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once.

1776.
The Bricish Theatre.

565 suites, composed of players, fingers, dancers, most Aretch of infolence and ingratitude to Scene-painters, pantomimes, news-paper

the Town, not to be forgiven upon any other critics and news-paper-printers on the other. condition, but'a moft facere and penitent reso

Let us see then how Messrs, Sheridan and Jution, never to be again guilty of the like Co. performed their promises ; of which by offences againft their lovereign lord and paythe bye they were extremely liberal. They master the Public. presented us alternately almoft, the Maid Empty benches, and the filent contempt of the Oaks and the Christmas Tale, altered and desertion of the town, seem to have from Mr. Garrick, till nearly the middle ele&rified the manager in some degree, the of the month ; two of the vileft compositions, effects of which, it is plain, have operated on taking them in their different ways, that the players too; but we would wish to remind ever disgraced an English ftage; and to com- this gentleman, that it is much easier to pleat the whole of these repeated scenes of displease ten established customers, than mummery, nonsense, and absurdity, the make one new one.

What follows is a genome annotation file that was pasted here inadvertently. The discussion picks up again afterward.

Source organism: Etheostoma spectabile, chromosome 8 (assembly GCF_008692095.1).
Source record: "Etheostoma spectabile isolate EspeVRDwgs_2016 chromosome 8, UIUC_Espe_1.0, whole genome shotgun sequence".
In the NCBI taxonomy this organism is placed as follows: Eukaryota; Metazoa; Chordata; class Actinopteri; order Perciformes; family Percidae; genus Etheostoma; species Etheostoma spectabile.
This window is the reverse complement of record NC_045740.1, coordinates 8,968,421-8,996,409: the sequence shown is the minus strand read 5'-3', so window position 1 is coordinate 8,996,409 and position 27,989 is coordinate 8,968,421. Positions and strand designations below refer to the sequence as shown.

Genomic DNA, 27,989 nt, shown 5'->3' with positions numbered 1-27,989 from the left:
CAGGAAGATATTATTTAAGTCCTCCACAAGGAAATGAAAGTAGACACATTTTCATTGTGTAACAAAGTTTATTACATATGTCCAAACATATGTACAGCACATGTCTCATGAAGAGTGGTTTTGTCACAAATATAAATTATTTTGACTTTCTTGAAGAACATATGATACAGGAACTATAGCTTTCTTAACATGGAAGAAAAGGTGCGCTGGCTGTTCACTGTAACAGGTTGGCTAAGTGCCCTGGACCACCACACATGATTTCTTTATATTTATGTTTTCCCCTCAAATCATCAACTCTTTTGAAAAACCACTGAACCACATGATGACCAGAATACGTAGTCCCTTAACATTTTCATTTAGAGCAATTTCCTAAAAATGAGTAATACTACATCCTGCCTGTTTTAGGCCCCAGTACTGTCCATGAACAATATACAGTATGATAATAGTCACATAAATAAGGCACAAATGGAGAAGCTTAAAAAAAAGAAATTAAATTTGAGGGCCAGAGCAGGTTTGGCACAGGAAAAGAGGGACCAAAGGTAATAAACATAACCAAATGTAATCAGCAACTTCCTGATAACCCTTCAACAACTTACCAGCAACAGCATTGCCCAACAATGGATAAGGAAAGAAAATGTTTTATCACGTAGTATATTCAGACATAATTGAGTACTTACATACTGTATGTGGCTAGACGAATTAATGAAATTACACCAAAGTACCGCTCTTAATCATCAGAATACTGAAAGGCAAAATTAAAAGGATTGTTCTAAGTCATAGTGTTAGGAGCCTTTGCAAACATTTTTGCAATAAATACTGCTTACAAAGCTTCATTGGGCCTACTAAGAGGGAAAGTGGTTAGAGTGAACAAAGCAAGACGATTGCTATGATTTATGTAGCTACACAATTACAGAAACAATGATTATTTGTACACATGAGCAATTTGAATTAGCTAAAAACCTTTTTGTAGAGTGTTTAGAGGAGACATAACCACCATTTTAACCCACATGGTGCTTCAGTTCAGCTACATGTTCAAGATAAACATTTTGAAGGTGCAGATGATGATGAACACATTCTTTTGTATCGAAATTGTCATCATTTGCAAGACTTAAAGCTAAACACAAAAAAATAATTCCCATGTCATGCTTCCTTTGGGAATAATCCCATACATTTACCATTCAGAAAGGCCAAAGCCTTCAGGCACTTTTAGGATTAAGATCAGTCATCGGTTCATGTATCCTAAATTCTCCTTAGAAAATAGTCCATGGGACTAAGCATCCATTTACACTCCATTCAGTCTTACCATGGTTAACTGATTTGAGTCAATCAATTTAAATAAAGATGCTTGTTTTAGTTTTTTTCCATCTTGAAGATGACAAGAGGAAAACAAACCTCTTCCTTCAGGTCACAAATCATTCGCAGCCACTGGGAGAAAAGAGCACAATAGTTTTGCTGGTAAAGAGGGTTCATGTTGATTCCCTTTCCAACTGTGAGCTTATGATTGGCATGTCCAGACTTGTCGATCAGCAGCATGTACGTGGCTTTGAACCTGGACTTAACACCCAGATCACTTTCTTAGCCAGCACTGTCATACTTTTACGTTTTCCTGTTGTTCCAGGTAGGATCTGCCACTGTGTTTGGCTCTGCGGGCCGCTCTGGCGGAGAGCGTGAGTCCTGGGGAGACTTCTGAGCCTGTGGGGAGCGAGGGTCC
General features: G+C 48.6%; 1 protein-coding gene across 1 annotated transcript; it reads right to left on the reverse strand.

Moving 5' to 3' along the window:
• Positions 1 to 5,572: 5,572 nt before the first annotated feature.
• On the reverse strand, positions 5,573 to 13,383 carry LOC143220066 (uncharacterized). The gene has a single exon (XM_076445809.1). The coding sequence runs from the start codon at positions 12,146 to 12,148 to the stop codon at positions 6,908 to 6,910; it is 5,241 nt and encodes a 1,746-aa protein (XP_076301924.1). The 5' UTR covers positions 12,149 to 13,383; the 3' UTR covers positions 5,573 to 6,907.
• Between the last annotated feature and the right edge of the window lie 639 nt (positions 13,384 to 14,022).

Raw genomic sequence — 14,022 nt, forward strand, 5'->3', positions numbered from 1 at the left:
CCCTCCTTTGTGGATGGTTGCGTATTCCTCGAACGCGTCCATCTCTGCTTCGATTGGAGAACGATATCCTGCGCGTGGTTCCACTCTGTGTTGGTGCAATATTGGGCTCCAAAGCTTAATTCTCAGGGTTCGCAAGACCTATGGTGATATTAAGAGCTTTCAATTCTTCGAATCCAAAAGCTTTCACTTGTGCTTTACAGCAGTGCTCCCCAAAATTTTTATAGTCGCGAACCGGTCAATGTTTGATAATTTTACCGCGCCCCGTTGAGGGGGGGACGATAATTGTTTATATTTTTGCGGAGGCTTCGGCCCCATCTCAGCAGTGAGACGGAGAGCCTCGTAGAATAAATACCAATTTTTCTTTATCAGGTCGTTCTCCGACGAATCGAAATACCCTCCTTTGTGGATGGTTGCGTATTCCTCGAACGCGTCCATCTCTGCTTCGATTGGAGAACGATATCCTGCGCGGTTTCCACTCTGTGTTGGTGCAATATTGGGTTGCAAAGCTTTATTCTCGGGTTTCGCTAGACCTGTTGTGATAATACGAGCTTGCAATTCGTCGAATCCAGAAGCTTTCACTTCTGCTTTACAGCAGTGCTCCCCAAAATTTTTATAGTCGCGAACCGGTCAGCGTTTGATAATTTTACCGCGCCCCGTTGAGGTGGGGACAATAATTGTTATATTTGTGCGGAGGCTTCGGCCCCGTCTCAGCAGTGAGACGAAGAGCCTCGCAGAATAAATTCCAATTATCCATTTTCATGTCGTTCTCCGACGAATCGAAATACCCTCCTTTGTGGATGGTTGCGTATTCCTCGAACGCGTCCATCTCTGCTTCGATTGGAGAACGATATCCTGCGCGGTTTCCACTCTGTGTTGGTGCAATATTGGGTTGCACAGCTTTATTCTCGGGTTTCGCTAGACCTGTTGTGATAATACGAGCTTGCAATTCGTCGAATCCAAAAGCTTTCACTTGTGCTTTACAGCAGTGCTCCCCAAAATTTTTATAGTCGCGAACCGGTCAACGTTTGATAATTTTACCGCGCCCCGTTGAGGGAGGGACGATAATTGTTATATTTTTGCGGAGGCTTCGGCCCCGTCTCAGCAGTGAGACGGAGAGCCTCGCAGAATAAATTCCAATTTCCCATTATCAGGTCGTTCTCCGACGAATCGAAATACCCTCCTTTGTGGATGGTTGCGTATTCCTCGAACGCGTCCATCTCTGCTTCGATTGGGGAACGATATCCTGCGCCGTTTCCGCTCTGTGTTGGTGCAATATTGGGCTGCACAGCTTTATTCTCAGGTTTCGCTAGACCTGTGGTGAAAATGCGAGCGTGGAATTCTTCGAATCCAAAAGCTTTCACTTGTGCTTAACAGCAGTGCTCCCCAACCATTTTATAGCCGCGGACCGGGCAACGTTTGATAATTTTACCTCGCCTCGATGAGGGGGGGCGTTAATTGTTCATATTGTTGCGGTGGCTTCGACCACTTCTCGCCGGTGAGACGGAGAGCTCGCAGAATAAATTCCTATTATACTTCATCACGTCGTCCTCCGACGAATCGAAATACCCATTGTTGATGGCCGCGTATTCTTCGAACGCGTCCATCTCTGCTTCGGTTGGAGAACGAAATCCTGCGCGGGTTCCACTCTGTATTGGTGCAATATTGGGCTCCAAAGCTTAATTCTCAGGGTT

The public have been mere animal agility of a swarm of foreign fo repeatedly difappointed,' in some of their caperers, was thrown in, in order to make most favourite plays, favourite chara&ers, this managerial quackism pass unnoticed. and favourite players, that it will be some The Buffos and Buffas; the serious Castrati time before they will be persuaded to give. and inoculated Signora:; the Ballet-masters the necessary credit to a Drury-lane play bill. and the whole skipping, Spinning, and ca- On the whole, reformation is not effected at pering tribe at the Hay-market, were emu

Mr. Sheridan, if he means to related and out-done in their own way, on the claim his company, to fix his authority on once claffic stage of Drury Lane. If any solid grounds, to discharge his duty to the play worth seeing was announced, the pub- public, to his partners, and himself; he will lic were disappointed ; and that so repeatedly, learn to act with impartiality and firmness; that dull on many occafions, and forgiving to encourage new performers of both sexes; on almost every occafion, as the Town is, to keep the veterans to their duty, at the same it manifefted its cool, determined resent time granting them every indulgence, due to